It's almost a century and a half since Harry Flashman first sprang into the nation's consciousness, stealing the show in Thomas Hughes' Tom Brown's Schooldays. From the outset, he was clearly the most valuable man in the book--in his dashing ruthlessness, definitely sexier than that simpering Tom--and it was clear to everyone that he would go on to great things--a glittering military career and the Victoria Cross, no less. Thank goodness that the great man saw fit to pen his memoirs before his death in 1915. We owe a debt of gratitude to George MacDonald Fraser, to whom the papers were entrusted after they appeared in a tea-chest in 1966, for his quite remarkable devotion to their conscientious editing.
Flashman and the Tiger, the latest gleanings from the manuscript treasures, comprises three gems. The longest by far is a novella entitled "The Road to Charing Cross" (1878 and 1883-4), in which Harry helps out a "human ferret", Times correspondent Henri Blowitz, to get a remarkable scoop at the Congress of Berlin, only to find himself rewarded by a nasty encounter with Bismarck. In "The Subtleties of Baccarat" (1890 and 1891), Harry helps Bertie the Bounder (that's the future Edward VII to you) deal with a case of suspected "stake-padding" by a senior military man; while in "Flashman the Tiger" (1879 and 1894) our hero is "in Zulu country" on the path of "Tiger" Jack Moran (thanks to Fraser's fastidious endnotes, properly identified as an assassin in the employ of Sherlock Holmes's nemesis, Moriarty.)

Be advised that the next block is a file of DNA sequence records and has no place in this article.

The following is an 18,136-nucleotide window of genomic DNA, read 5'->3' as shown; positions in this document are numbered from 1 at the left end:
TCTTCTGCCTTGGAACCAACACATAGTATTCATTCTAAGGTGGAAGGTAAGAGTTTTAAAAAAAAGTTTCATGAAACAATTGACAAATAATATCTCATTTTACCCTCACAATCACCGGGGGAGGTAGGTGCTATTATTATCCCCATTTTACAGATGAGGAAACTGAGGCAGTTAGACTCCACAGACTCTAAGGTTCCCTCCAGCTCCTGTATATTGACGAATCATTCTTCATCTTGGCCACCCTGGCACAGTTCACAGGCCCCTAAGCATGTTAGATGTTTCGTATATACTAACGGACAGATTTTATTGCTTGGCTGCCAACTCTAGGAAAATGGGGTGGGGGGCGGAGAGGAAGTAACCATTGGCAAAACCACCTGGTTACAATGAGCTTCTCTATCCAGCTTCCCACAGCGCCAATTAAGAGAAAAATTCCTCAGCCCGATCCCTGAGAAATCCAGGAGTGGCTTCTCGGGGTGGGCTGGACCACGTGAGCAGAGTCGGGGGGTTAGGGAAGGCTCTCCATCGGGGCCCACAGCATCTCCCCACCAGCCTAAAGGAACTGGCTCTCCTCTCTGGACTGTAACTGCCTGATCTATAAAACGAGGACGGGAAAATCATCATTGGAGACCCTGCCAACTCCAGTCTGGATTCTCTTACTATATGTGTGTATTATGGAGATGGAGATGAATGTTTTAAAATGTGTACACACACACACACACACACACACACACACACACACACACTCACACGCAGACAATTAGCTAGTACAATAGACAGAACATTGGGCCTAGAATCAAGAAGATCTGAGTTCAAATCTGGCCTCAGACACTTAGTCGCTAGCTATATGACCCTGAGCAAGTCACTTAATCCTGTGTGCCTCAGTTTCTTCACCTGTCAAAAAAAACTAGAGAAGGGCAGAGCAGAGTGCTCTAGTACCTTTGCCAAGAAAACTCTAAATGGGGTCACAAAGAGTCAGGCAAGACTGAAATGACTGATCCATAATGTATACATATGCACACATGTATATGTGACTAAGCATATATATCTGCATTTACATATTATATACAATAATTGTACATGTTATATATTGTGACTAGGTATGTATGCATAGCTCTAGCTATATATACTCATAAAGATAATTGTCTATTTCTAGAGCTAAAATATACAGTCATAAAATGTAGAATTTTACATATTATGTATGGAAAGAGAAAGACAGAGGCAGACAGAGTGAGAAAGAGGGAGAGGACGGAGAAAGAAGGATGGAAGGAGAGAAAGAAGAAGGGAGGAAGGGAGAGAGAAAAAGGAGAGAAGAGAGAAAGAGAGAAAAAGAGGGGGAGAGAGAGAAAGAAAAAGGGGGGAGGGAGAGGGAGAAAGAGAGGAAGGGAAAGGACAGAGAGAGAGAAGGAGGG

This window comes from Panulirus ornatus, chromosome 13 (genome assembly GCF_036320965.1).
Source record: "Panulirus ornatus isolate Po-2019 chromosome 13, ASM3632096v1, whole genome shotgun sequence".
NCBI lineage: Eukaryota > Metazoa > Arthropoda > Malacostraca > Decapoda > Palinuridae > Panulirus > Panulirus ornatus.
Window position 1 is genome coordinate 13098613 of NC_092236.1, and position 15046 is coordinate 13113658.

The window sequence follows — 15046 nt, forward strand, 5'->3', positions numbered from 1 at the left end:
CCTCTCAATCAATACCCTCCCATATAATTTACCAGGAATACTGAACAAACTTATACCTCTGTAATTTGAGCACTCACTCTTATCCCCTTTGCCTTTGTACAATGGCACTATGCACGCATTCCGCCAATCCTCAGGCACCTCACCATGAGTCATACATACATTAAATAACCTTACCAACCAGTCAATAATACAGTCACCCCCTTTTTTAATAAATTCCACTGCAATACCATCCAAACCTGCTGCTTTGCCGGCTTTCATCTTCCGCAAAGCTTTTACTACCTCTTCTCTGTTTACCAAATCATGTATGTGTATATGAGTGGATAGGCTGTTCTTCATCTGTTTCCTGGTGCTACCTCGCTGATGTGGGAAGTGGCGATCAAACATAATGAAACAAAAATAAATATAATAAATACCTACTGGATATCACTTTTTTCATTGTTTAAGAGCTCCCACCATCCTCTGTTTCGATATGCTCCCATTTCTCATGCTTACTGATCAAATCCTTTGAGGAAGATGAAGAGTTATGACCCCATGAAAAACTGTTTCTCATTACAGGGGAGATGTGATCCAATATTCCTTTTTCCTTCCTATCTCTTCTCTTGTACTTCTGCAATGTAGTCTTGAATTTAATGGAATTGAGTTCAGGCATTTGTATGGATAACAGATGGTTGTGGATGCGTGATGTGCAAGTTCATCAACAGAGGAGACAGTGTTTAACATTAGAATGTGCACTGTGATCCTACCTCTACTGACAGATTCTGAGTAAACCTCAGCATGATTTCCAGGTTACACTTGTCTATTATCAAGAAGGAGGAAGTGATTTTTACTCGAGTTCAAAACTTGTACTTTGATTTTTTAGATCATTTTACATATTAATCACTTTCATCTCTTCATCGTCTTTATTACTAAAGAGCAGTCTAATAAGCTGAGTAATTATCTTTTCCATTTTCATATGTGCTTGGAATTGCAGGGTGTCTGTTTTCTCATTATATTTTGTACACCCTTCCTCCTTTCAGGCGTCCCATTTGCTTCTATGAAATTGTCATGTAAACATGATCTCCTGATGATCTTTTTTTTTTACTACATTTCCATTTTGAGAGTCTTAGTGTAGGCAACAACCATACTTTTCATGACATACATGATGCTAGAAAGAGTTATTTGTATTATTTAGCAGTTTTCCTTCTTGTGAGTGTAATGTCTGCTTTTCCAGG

It's all tremendous stuff. Flashman devotees will be heartened to hear that their hero has lost none of his bluster, wit and fire, but these later memoirs do hint at the possible twinges of age. As he observes sadly, "You think twice about committing murder when you're over seventy." --Alan Stewart